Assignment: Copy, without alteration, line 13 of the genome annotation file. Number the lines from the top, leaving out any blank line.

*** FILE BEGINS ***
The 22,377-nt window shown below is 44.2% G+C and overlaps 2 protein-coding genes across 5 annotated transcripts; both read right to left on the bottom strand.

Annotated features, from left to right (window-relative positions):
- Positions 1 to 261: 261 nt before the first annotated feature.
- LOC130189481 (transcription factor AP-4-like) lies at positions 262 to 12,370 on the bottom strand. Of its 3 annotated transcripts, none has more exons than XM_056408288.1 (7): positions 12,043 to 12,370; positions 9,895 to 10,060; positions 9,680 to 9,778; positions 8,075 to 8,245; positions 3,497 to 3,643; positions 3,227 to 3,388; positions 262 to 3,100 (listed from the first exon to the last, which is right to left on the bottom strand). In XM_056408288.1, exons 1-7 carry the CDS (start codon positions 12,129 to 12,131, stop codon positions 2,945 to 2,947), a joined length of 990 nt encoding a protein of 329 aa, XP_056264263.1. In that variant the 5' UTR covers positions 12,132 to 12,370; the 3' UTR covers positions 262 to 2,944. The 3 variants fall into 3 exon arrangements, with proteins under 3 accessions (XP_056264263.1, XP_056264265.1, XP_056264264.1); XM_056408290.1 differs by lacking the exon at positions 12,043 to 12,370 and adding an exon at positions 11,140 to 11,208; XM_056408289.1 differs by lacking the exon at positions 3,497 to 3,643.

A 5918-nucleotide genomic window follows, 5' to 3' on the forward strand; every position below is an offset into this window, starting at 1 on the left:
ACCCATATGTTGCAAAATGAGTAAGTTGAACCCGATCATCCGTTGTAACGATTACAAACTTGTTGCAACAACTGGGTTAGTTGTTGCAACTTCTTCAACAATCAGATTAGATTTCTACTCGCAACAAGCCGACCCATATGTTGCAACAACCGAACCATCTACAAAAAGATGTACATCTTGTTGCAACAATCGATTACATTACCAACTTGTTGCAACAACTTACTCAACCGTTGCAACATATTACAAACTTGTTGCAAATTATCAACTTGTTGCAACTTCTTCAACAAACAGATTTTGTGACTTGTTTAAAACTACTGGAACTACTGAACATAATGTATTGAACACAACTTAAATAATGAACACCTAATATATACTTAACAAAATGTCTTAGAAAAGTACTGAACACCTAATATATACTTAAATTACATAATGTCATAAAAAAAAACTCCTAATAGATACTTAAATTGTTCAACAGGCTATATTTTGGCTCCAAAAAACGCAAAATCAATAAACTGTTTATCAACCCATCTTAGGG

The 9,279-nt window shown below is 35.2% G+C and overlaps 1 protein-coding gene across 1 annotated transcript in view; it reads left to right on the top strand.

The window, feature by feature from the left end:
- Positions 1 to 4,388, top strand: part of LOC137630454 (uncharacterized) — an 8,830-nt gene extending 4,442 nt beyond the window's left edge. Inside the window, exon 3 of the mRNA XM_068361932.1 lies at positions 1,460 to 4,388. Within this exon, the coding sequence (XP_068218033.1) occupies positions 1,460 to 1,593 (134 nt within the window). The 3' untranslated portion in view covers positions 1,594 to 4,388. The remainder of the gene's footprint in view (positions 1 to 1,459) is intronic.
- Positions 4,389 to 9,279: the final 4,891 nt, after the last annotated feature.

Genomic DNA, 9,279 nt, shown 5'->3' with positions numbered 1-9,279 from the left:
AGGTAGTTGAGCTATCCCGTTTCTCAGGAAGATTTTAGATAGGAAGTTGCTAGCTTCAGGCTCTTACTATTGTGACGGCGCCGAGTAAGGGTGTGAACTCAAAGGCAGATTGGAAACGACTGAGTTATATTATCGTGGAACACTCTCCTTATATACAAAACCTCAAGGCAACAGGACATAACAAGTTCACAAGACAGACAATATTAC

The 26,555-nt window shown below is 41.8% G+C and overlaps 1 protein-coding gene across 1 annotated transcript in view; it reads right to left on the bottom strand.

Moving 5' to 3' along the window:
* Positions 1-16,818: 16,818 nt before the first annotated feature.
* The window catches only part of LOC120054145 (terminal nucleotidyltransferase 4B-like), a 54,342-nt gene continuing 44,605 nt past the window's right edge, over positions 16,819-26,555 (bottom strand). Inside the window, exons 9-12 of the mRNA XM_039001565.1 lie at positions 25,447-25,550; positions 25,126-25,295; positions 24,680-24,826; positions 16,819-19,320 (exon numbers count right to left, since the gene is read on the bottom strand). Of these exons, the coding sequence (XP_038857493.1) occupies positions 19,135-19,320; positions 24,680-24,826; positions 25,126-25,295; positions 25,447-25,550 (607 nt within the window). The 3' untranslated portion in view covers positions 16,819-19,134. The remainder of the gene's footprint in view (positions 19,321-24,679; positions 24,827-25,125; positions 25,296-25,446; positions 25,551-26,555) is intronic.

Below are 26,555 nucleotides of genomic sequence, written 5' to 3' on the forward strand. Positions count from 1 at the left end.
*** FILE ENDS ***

The 26,555-nt window shown below is 41.8% G+C and overlaps 1 protein-coding gene across 1 annotated transcript in view; it reads right to left on the bottom strand.